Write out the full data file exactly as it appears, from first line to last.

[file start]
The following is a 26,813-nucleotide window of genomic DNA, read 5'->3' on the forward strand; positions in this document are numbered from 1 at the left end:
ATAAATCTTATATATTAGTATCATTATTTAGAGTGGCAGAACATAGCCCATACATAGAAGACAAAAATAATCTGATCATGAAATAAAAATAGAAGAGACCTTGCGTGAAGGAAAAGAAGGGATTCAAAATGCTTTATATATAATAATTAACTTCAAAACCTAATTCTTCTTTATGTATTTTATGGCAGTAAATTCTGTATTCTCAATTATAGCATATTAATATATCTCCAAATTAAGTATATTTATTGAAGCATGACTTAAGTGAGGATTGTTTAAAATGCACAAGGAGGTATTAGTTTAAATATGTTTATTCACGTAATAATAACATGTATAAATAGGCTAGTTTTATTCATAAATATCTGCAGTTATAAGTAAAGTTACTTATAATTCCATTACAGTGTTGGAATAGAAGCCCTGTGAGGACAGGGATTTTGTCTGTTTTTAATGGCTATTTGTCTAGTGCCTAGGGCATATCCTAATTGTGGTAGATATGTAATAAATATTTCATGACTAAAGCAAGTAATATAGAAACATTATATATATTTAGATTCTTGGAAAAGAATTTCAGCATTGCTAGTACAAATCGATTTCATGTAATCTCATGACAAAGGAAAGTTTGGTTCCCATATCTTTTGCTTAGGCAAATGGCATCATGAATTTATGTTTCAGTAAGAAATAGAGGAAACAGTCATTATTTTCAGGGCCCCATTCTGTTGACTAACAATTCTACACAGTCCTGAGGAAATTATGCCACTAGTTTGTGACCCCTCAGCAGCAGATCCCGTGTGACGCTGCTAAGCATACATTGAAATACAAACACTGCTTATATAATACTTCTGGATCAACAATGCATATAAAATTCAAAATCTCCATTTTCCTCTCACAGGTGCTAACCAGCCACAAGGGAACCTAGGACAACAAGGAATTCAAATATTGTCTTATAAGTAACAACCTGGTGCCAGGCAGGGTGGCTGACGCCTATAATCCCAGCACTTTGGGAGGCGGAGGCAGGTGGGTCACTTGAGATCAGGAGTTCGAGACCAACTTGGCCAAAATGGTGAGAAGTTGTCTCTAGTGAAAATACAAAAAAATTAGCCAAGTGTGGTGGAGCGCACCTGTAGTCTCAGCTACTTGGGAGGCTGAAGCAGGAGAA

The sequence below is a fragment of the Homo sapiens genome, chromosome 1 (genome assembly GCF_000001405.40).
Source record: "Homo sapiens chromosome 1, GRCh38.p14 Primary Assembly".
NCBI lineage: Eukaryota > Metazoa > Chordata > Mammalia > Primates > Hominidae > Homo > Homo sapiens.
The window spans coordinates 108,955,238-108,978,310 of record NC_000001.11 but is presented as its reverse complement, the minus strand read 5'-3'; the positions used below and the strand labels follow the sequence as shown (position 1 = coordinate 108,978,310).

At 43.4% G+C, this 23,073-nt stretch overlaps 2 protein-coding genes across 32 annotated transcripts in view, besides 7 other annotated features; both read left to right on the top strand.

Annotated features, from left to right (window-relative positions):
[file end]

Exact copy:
The following is a 26,813-nucleotide window of genomic DNA, read 5'->3' on the forward strand; positions in this document are numbered from 1 at the left end:
ATAAATCTTATATATTAGTATCATTATTTAGAGTGGCAGAACATAGCCCATACATAGAAGACAAAAATAATCTGATCATGAAATAAAAATAGAAGAGACCTTGCGTGAAGGAAAAGAAGGGATTCAAAATGCTTTATATATAATAATTAACTTCAAAACCTAATTCTTCTTTATGTATTTTATGGCAGTAAATTCTGTATTCTCAATTATAGCATATTAATATATCTCCAAATTAAGTATATTTATTGAAGCATGACTTAAGTGAGGATTGTTTAAAATGCACAAGGAGGTATTAGTTTAAATATGTTTATTCACGTAATAATAACATGTATAAATAGGCTAGTTTTATTCATAAATATCTGCAGTTATAAGTAAAGTTACTTATAATTCCATTACAGTGTTGGAATAGAAGCCCTGTGAGGACAGGGATTTTGTCTGTTTTTAATGGCTATTTGTCTAGTGCCTAGGGCATATCCTAATTGTGGTAGATATGTAATAAATATTTCATGACTAAAGCAAGTAATATAGAAACATTATATATATTTAGATTCTTGGAAAAGAATTTCAGCATTGCTAGTACAAATCGATTTCATGTAATCTCATGACAAAGGAAAGTTTGGTTCCCATATCTTTTGCTTAGGCAAATGGCATCATGAATTTATGTTTCAGTAAGAAATAGAGGAAACAGTCATTATTTTCAGGGCCCCATTCTGTTGACTAACAATTCTACACAGTCCTGAGGAAATTATGCCACTAGTTTGTGACCCCTCAGCAGCAGATCCCGTGTGACGCTGCTAAGCATACATTGAAATACAAACACTGCTTATATAATACTTCTGGATCAACAATGCATATAAAATTCAAAATCTCCATTTTCCTCTCACAGGTGCTAACCAGCCACAAGGGAACCTAGGACAACAAGGAATTCAAATATTGTCTTATAAGTAACAACCTGGTGCCAGGCAGGGTGGCTGACGCCTATAATCCCAGCACTTTGGGAGGCGGAGGCAGGTGGGTCACTTGAGATCAGGAGTTCGAGACCAACTTGGCCAAAATGGTGAGAAGTTGTCTCTAGTGAAAATACAAAAAAATTAGCCAAGTGTGGTGGAGCGCACCTGTAGTCTCAGCTACTTGGGAGGCTGAAGCAGGAGAA

The sequence below is a fragment of the Homo sapiens genome, chromosome 1 (genome assembly GCF_000001405.40).
Source record: "Homo sapiens chromosome 1, GRCh38.p14 Primary Assembly".
NCBI lineage: Eukaryota > Metazoa > Chordata > Mammalia > Primates > Hominidae > Homo > Homo sapiens.
The window spans coordinates 108,955,238-108,978,310 of record NC_000001.11 but is presented as its reverse complement, the minus strand read 5'-3'; the positions used below and the strand labels follow the sequence as shown (position 1 = coordinate 108,978,310).

At 43.4% G+C, this 23,073-nt stretch overlaps 2 protein-coding genes across 32 annotated transcripts in view, besides 7 other annotated features; both read left to right on the top strand.

Annotated features, from left to right (window-relative positions):